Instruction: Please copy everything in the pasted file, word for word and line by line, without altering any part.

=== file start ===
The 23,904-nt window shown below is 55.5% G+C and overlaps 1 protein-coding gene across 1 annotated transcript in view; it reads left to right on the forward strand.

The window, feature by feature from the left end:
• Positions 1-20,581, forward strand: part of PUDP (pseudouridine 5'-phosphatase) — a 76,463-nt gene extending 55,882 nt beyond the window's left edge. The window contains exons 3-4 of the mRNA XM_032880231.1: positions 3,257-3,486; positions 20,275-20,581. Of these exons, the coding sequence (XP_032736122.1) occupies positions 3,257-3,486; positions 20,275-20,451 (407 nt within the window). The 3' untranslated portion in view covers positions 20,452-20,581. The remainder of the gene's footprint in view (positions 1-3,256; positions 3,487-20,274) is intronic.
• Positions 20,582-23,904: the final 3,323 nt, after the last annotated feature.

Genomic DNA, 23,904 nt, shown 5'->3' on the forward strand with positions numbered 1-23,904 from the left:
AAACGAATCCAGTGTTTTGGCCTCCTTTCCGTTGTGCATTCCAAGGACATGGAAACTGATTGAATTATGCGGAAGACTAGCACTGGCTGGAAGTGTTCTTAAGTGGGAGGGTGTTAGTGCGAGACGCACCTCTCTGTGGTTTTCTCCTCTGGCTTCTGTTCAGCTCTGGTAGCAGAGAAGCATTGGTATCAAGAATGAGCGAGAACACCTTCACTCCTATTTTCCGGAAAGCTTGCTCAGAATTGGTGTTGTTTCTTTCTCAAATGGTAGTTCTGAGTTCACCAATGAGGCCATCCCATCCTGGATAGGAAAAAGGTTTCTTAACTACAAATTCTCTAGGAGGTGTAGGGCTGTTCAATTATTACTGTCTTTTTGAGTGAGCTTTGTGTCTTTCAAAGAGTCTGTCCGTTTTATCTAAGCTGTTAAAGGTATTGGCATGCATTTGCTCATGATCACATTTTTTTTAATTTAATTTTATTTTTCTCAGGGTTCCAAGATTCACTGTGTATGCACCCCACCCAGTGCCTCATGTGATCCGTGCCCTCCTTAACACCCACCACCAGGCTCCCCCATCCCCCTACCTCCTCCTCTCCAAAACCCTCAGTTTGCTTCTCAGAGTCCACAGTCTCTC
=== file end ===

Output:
The 23,904-nt window shown below is 55.5% G+C and overlaps 1 protein-coding gene across 1 annotated transcript in view; it reads left to right on the forward strand.

The window, feature by feature from the left end:
• Positions 1-20,581, forward strand: part of PUDP (pseudouridine 5'-phosphatase) — a 76,463-nt gene extending 55,882 nt beyond the window's left edge. The window contains exons 3-4 of the mRNA XM_032880231.1: positions 3,257-3,486; positions 20,275-20,581. Of these exons, the coding sequence (XP_032736122.1) occupies positions 3,257-3,486; positions 20,275-20,451 (407 nt within the window). The 3' untranslated portion in view covers positions 20,452-20,581. The remainder of the gene's footprint in view (positions 1-3,256; positions 3,487-20,274) is intronic.
• Positions 20,582-23,904: the final 3,323 nt, after the last annotated feature.

Genomic DNA, 23,904 nt, shown 5'->3' on the forward strand with positions numbered 1-23,904 from the left:
AAACGAATCCAGTGTTTTGGCCTCCTTTCCGTTGTGCATTCCAAGGACATGGAAACTGATTGAATTATGCGGAAGACTAGCACTGGCTGGAAGTGTTCTTAAGTGGGAGGGTGTTAGTGCGAGACGCACCTCTCTGTGGTTTTCTCCTCTGGCTTCTGTTCAGCTCTGGTAGCAGAGAAGCATTGGTATCAAGAATGAGCGAGAACACCTTCACTCCTATTTTCCGGAAAGCTTGCTCAGAATTGGTGTTGTTTCTTTCTCAAATGGTAGTTCTGAGTTCACCAATGAGGCCATCCCATCCTGGATAGGAAAAAGGTTTCTTAACTACAAATTCTCTAGGAGGTGTAGGGCTGTTCAATTATTACTGTCTTTTTGAGTGAGCTTTGTGTCTTTCAAAGAGTCTGTCCGTTTTATCTAAGCTGTTAAAGGTATTGGCATGCATTTGCTCATGATCACATTTTTTTTAATTTAATTTTATTTTTCTCAGGGTTCCAAGATTCACTGTGTATGCACCCCACCCAGTGCCTCATGTGATCCGTGCCCTCCTTAACACCCACCACCAGGCTCCCCCATCCCCCTACCTCCTCCTCTCCAAAACCCTCAGTTTGCTTCTCAGAGTCCACAGTCTCTC